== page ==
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Virtual visitation as part of a custody order

As technology continues to move forward, virtual visitation is a practical tool being discussed and utilized in family court systems as part of divorce proceedings. Florida and other states already have laws in place that permit the use of virtual visitation, which allows noncustodial parents and their children to enjoy time together through such methods as video conferencing and social networks. Courts in some states that currently do not have specific legislation are allowing this form as well as part of an approved parenting plan and custody order.

Some of the benefits to virtual visitations include instances where the custodial parent and child live a considerable distance from the non-custodial parent. In this situation, utilizing webcams or video conferencing methods could allow children to interact more readily with an absent parent. This type of virtual visitation may give some parents and children the ability to share events such as school plays and athletic activities.

However, it is important that virtual visitation does not replace physical parenting time, and the courts will likely continue to exercise caution in child custody cases that involve electronic visits. Just as in traditional child custody decisions, the family courts will continue to make arrangements that are in the best interests of the child. If for any reason a court does not allow a parent physical contact with his or her child, it is unlikely that virtual visitation will be approved.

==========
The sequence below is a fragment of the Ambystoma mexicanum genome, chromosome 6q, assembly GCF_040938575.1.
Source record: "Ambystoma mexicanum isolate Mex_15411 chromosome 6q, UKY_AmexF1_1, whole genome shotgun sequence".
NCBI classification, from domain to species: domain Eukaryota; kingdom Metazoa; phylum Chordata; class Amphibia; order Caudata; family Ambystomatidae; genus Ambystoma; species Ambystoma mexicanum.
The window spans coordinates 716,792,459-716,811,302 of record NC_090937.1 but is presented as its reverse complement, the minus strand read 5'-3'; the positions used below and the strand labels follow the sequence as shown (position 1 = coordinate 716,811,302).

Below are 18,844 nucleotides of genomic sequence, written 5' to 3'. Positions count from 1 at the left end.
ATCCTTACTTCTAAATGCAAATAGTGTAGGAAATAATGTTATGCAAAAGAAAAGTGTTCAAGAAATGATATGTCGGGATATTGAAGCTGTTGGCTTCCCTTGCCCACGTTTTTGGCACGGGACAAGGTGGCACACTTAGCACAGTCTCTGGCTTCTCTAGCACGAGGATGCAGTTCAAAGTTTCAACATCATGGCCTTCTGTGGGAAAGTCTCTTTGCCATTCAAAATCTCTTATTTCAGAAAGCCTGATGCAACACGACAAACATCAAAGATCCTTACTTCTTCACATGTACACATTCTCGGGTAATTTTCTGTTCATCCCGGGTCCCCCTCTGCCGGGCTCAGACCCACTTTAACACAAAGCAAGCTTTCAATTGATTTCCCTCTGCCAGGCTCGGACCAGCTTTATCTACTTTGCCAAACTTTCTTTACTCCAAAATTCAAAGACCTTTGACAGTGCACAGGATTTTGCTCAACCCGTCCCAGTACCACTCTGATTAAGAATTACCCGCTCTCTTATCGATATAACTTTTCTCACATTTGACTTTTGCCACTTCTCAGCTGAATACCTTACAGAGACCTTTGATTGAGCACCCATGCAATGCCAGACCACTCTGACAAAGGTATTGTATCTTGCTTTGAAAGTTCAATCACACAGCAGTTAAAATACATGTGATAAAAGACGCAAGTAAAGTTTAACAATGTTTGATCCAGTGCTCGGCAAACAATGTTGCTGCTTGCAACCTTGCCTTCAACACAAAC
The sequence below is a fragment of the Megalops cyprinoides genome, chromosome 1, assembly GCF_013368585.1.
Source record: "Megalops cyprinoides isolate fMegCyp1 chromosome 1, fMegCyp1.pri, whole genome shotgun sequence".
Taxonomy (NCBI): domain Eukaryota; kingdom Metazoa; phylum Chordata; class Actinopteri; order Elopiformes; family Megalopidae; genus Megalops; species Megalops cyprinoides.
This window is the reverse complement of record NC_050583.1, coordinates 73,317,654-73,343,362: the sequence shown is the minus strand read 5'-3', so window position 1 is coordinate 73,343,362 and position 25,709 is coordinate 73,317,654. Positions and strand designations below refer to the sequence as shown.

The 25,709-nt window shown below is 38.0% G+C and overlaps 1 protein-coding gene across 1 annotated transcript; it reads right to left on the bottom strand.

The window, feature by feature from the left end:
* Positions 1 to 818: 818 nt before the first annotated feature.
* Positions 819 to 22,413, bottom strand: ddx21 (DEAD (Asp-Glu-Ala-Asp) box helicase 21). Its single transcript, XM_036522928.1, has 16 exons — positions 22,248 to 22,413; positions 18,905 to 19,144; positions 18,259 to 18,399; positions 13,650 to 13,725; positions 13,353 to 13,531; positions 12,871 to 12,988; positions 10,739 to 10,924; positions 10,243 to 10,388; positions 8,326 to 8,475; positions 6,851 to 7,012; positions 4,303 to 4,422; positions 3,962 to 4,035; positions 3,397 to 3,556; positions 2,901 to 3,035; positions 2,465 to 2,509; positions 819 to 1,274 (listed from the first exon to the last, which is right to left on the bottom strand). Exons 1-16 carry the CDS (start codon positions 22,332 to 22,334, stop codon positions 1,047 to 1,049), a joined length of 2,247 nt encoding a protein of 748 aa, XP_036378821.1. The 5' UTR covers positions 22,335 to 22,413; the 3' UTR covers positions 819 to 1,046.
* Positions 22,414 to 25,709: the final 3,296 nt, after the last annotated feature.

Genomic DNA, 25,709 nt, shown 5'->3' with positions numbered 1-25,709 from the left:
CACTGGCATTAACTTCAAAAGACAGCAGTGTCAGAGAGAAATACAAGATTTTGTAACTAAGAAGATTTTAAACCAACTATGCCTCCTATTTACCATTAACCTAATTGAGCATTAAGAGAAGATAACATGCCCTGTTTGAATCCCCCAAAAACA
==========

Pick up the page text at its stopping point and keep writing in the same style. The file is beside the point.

Child custody arrangements can become complicated, especially in cases where for employment or family reasons a custodial parent decides to move to another location that is far away from where the non-custodial parent lives. In these and other similar situations, a family law attorney can help determine whether virtual visitation could be approved as a method of supplementing in-person visits.

Source: FindLaw, "Virtual Visitation", accessed on Jan. 21, 2015

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